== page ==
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Jameson Taillon might be fulfilling his potential

The Pirates starter made an interesting adjustment in his first game of the year.

MLB: Minnesota Twins at Pittsburgh Pirates
The face of the next Bucs ace?
Charles LeClaire-USA TODAY Sports

While 2018 doesn’t look too bright for the Piratesthey’re projected to finish below .500 for the third straight year — they have the potential to make some noise if their younger, unproven players come through. The team’s recent struggles are largely due to former top prospects failing to make the leap, from Tyler Glasnow (7.69 ERA last year) to Josh Bell (.262/.343/.457 slash line with terrible defense); those guys playing like they’re supposed to could do wonders for the big-league club.

Jameson Taillon — who, in case you’ve forgotten, was a consensus top-40 prospect four years in a row — wasn’t awful last season, but he could’ve been better. Across 25 starts and 133 23 innings, he posted a 4.44 ERA and 3.48 FIP. In his first outing of 2018, though, Taillon looked really sharp, potentially fulfilling the potential he displayed on the farm.

The Twins are no slouch: They scored 15 runs over three games in their opening series against the Orioles, and FanGraphs projects they’ll average 4.50 runs per game — which ranks sixth in the majors — over the rest of the season. So Taillon’s performance (20 batters faced, four hits, no walks, nine strikeouts) is pretty impressive, even if the final line (two runs in 5 13 innings) doesn’t stand out.

Most of the attention following this game has been on Taillon's secondary pitches. He had a pretty ridiculous changeup working all day:

And Minnesota had trouble with the curve, too:

But the bigger story here — the one that elevates this from “good outing to start the year” to “potential harbinger of a dominant pitcher in the making” — is the fastball.

Taillon’s always worked with two heaters — a four-seamer and a sinker. In 2017, he relied on the latter (35.1 percent of his pitches) more than the former (28.9 percent). That started to change toward the end of the year, though:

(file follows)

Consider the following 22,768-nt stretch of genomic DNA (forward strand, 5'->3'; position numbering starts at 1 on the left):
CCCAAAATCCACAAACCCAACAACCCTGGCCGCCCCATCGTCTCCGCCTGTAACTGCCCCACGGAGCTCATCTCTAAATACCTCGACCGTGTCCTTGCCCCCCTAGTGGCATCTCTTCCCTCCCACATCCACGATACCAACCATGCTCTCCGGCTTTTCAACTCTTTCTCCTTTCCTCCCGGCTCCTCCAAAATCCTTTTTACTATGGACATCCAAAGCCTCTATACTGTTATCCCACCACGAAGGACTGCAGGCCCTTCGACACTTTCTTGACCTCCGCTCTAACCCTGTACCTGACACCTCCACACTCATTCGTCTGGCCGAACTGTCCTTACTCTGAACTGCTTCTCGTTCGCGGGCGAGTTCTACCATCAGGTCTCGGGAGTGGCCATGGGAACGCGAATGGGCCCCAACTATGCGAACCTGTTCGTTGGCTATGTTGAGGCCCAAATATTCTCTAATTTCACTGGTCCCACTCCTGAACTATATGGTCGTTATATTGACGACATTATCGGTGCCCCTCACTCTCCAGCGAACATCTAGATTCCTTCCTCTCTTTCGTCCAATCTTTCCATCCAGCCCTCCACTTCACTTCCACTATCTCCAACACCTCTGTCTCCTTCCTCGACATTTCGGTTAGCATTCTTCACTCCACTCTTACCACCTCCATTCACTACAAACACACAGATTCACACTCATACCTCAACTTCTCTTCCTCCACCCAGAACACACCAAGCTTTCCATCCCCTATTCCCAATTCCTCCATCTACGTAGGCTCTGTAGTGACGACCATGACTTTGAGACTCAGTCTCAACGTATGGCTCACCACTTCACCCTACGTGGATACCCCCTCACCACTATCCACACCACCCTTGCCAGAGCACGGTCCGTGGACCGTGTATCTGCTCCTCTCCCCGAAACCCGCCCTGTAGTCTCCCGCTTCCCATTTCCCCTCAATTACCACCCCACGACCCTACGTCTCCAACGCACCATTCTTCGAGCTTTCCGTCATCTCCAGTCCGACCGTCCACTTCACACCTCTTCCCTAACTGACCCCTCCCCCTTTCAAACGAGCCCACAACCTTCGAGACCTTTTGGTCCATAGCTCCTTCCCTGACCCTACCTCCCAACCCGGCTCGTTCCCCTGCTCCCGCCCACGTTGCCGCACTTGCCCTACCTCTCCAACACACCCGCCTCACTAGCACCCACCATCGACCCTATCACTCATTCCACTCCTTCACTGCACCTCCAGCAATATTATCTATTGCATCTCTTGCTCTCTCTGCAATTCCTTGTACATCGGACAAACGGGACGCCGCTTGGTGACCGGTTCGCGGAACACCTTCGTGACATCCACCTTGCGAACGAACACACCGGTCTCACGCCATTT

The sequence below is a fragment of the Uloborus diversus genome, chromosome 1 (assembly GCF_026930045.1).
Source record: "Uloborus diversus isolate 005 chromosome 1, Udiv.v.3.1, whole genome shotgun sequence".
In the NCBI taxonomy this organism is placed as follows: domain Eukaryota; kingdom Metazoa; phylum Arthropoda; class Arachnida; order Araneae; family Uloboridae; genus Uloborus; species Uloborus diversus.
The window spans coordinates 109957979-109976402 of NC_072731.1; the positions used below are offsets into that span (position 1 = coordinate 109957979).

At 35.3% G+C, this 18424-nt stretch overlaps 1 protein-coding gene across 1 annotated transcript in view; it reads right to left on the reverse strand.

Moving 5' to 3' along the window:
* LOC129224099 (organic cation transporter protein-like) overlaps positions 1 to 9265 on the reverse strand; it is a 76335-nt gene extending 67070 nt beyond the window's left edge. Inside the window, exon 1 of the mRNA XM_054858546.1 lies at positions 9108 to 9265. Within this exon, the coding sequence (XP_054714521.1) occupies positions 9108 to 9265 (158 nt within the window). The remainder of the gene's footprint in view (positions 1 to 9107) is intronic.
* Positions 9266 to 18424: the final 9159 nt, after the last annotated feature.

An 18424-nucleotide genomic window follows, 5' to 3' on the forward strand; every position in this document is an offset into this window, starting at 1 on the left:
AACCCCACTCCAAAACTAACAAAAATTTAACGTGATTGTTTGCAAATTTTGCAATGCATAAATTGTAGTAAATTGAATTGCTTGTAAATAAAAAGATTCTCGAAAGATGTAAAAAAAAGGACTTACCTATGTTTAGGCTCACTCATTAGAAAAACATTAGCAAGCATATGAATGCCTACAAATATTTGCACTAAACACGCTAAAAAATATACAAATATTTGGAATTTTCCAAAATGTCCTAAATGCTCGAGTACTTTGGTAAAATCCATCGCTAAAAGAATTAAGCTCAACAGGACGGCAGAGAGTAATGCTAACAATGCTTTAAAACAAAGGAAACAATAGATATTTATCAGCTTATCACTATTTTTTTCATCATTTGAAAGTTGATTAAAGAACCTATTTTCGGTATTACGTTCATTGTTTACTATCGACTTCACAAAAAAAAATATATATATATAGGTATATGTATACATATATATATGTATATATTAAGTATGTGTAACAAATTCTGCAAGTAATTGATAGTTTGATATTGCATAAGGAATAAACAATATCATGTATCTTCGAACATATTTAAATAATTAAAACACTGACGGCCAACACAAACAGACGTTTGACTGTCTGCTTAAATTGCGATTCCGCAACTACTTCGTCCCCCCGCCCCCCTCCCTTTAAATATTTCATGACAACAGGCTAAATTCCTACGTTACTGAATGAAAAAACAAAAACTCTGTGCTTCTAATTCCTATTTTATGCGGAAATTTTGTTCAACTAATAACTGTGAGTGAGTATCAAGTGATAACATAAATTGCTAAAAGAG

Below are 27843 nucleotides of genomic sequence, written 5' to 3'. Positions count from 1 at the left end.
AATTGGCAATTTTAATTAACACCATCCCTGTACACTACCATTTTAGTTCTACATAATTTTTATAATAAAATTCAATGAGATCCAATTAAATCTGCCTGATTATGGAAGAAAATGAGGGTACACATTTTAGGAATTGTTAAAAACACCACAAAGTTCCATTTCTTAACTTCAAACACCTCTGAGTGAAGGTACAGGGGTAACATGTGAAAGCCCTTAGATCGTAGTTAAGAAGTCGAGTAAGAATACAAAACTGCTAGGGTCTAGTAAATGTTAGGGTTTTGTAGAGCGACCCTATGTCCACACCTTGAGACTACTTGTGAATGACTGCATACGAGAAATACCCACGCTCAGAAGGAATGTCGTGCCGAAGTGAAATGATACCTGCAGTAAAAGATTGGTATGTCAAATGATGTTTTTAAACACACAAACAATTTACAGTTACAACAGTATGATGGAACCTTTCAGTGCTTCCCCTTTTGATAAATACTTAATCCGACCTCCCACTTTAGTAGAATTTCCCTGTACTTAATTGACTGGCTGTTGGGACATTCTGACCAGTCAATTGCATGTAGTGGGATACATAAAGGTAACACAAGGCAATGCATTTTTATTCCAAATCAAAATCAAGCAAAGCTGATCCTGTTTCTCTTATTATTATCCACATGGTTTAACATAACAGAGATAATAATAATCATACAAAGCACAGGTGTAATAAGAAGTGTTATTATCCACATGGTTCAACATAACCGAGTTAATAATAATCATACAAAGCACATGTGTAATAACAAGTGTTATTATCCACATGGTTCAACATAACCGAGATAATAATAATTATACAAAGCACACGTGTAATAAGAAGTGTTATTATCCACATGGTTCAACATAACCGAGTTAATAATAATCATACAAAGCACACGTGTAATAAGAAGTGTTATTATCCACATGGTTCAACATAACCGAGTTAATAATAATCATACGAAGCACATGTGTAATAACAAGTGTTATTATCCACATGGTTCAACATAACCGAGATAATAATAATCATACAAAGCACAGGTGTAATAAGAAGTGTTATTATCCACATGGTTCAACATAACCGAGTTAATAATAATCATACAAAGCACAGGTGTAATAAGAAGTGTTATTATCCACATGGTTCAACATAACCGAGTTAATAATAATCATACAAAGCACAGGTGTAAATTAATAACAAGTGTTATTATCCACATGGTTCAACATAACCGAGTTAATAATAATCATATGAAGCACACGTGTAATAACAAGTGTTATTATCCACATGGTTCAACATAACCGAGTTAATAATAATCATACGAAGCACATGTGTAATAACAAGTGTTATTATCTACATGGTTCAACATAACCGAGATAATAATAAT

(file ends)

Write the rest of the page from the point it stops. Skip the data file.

Image via Brooks Baseball

For the first five months of the season, Taillon favored his sinker. (I should note Taillon made only one start in May, after which he underwent surgery for testicular cancer.) But down the stretch, he switched to a four-seam focus, and it paid off — after a brutal slump in July and August, he rebounded with a 3.25 ERA and 3.05 FIP in September.

It’s easy to see why he made this change. Taillon’s four-seamer has tended to be a better out pitch than his sinker:

Taillon four-seamer vs. sinker

Pitch Strike% Called strike% Swinging strike%
Pitch Strike% Called strike% Swinging strike%
Four-seamer 68.5% 20.0% 8.3%
Sinker 64.7% 14.7% 8.9%
Numbers are from 2017 season. Data via Brooks Baseball

Their whiff rates are essentially identical, and the four-seamer gets a lot more called strikes (as we’ll see in a moment). Plus, his sinker was responsible for a lot more hits — its BABIP against was .375, compared with .315 for the four-seamer.

On Monday against the Twins, the adjustment was still there. Taillon threw 62 total fastballs, and according to Brooks Baseball, 42 of them were four-seamers. Again, they got the job done — 31 of them went for strikes, nine were called strikes, and nine caused a whiff.

Look at the way Miguel Sano flails at this four-seamer on the outside corner. It’s not easy to catch up with a heater that tails away from you like this:

GIF via MLB.com

Nor is it easy to lay off a fastball on the outer edge of the strike zone, as Jason Castro unwisely decides to do here:

Of course, framing helps.
GIF via MLB.com

This was only the second time in Taillon’s career he’s struck out nine batters in a game, and if Clint Hurdle didn’t have such a short leash — pulling him after 92 pitches? Really? — he probably could’ve hit double digits. The two runs notwithstanding, this was a pretty superb game for Taillon, and it might not be the last one, either.

Despite those pessimistic projections, the Pirates have started the season 4-0, making them one of two remaining undefeated teams (along with the Nationals). This team still has a lot of talent, which could take it a long way if it fulfills its potential. And no one epitomizes that better than Taillon, who could be on the road to greatness after years of injuries and mediocrity. Amazing what a simple repertoire tweak can do.